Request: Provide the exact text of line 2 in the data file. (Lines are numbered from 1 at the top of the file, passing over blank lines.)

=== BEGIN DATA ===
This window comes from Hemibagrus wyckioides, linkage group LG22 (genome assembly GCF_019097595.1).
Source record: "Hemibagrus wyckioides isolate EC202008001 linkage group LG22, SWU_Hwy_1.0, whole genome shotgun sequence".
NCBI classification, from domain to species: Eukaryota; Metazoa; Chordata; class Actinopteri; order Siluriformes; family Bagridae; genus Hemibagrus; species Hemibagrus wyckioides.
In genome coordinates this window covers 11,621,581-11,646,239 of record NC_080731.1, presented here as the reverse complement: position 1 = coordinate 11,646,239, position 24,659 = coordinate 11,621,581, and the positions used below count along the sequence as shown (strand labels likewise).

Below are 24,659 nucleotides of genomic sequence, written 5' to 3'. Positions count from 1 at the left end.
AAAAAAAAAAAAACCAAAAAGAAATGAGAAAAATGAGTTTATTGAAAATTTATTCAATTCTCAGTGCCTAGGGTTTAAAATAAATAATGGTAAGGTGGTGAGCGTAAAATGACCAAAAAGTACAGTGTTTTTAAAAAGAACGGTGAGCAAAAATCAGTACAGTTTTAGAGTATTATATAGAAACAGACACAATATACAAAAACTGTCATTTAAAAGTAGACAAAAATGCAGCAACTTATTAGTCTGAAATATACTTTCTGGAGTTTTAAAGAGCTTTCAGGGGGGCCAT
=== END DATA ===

Source record: "Hemibagrus wyckioides isolate EC202008001 linkage group LG22, SWU_Hwy_1.0, whole genome shotgun sequence".